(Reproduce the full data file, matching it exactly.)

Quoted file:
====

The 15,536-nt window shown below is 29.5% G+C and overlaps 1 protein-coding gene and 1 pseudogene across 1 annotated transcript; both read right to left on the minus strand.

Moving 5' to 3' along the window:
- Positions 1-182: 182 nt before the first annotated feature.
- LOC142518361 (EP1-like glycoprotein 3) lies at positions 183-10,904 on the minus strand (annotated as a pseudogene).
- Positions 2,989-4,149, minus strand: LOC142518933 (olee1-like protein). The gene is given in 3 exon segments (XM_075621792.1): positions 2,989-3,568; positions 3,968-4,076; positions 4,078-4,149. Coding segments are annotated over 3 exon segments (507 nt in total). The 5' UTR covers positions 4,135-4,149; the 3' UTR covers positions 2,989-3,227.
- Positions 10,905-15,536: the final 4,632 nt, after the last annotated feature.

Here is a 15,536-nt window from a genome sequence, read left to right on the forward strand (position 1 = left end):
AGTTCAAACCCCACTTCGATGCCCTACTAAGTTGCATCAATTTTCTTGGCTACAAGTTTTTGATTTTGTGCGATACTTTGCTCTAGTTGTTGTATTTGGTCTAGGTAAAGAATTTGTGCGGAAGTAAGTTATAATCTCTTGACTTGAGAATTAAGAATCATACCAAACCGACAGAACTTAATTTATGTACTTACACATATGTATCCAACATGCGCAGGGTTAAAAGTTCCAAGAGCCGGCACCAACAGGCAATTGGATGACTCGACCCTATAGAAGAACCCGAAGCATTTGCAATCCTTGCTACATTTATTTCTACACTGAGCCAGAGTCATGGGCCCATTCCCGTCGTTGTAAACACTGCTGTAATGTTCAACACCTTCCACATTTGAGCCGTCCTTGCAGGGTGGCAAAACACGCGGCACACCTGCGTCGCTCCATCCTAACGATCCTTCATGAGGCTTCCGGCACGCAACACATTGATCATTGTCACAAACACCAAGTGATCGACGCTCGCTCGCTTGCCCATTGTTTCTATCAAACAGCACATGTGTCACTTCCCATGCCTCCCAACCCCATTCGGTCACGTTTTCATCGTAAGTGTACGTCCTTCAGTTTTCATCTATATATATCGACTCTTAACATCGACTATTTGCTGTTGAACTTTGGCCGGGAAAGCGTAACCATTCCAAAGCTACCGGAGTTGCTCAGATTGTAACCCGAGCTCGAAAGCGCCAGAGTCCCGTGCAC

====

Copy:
The 15,536-nt window shown below is 29.5% G+C and overlaps 1 protein-coding gene and 1 pseudogene across 1 annotated transcript; both read right to left on the minus strand.

Moving 5' to 3' along the window:
- Positions 1-182: 182 nt before the first annotated feature.
- LOC142518361 (EP1-like glycoprotein 3) lies at positions 183-10,904 on the minus strand (annotated as a pseudogene).
- Positions 2,989-4,149, minus strand: LOC142518933 (olee1-like protein). The gene is given in 3 exon segments (XM_075621792.1): positions 2,989-3,568; positions 3,968-4,076; positions 4,078-4,149. Coding segments are annotated over 3 exon segments (507 nt in total). The 5' UTR covers positions 4,135-4,149; the 3' UTR covers positions 2,989-3,227.
- Positions 10,905-15,536: the final 4,632 nt, after the last annotated feature.

Here is a 15,536-nt window from a genome sequence, read left to right on the forward strand (position 1 = left end):
AGTTCAAACCCCACTTCGATGCCCTACTAAGTTGCATCAATTTTCTTGGCTACAAGTTTTTGATTTTGTGCGATACTTTGCTCTAGTTGTTGTATTTGGTCTAGGTAAAGAATTTGTGCGGAAGTAAGTTATAATCTCTTGACTTGAGAATTAAGAATCATACCAAACCGACAGAACTTAATTTATGTACTTACACATATGTATCCAACATGCGCAGGGTTAAAAGTTCCAAGAGCCGGCACCAACAGGCAATTGGATGACTCGACCCTATAGAAGAACCCGAAGCATTTGCAATCCTTGCTACATTTATTTCTACACTGAGCCAGAGTCATGGGCCCATTCCCGTCGTTGTAAACACTGCTGTAATGTTCAACACCTTCCACATTTGAGCCGTCCTTGCAGGGTGGCAAAACACGCGGCACACCTGCGTCGCTCCATCCTAACGATCCTTCATGAGGCTTCCGGCACGCAACACATTGATCATTGTCACAAACACCAAGTGATCGACGCTCGCTCGCTTGCCCATTGTTTCTATCAAACAGCACATGTGTCACTTCCCATGCCTCCCAACCCCATTCGGTCACGTTTTCATCGTAAGTGTACGTCCTTCAGTTTTCATCTATATATATCGACTCTTAACATCGACTATTTGCTGTTGAACTTTGGCCGGGAAAGCGTAACCATTCCAAAGCTACCGGAGTTGCTCAGATTGTAACCCGAGCTCGAAAGCGCCAGAGTCCCGTGCAC